Ethylene-producing assets that have access to low-cost natural gas feedstocks, such as the ones in North America, will lead the competition in global ethylene markets, Wood Mackenzie researchers said, adding that ethylene producers will have to utilize different strategies depending on their location in order to stay competitive.
“The key competitive differentiator for ethylene producers is access to low-cost feedstocks or proximity to local demand,” said Stephen Zinger, WoodMac’s head of chemical research in the Americas.
“Through 2030, advantaged cracker investments will continue in the Middle East, sharply increase in North America, and then later develop in Russia and the Caspian,” according to Zinger.
WoodMac expects China will continue to have the fastest demand growth for ethylene and ethylene derivatives and will satisfy this demand through increases both in domestic production capacity (coal-to-olefins and naphtha cracking) and imports from producers around the world with advantaged feedstocks.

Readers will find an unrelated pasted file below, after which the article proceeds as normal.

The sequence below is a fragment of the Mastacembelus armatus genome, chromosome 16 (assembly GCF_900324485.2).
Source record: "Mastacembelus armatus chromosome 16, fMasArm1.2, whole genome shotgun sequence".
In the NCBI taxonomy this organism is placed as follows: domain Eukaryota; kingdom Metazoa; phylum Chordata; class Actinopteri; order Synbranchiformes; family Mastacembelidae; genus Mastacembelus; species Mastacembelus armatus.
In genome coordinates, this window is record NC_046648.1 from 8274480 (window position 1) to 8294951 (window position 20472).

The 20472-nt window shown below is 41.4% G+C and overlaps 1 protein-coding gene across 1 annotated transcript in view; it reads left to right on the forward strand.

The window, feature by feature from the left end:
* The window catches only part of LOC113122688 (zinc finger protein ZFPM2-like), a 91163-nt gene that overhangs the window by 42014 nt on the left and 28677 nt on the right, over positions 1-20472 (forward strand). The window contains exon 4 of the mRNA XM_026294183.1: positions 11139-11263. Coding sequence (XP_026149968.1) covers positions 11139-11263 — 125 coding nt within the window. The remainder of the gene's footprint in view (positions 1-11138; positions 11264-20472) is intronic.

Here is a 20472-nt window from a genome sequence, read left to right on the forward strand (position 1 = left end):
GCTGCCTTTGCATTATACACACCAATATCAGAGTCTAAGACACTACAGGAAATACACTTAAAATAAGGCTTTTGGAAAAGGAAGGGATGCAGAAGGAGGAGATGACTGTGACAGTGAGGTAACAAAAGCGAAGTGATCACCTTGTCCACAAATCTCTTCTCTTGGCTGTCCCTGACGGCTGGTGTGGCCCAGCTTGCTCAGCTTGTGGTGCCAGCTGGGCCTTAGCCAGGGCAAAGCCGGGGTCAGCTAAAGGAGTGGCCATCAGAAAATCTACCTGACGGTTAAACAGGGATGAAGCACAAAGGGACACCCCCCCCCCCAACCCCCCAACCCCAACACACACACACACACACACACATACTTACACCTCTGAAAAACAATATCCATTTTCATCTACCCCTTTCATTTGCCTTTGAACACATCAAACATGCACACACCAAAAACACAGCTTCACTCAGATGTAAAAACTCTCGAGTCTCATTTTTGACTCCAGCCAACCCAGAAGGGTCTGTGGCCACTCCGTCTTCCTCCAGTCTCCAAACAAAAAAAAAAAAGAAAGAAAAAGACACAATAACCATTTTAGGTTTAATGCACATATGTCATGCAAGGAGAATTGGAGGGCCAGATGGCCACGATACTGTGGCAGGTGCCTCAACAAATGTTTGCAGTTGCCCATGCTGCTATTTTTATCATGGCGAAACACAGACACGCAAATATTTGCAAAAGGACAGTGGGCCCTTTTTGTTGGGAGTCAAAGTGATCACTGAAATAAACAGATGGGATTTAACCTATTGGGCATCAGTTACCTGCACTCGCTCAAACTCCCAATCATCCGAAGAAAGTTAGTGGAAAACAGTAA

North American renaissance
In the next 10 years, WoodMac expects total investment in ethylene and derivatives to reach a record $40-50 billion in North America, during which time global ethylene demand will grow by 3.3%/year, on average.
With North American ethane feedstocks used for ethylene production increasing to about 65% of total feedstock in 2013 from under 50% in 2005, WoodMac anticipates shale gas resources to boost ethane to over 80% of total feedstock consumption.
“The development of shale gas resources in North America has triggered an ethylene investment renaissance, with the abundance of competitively priced NGL feedstocks, particularly ethane,” Zinger said.
At the same time, WoodMac expects North American demand for ethylene derivatives to grow more slowly than planned ethylene capacity increases, which will lead to derivative exports more than tripling over the next 15 years.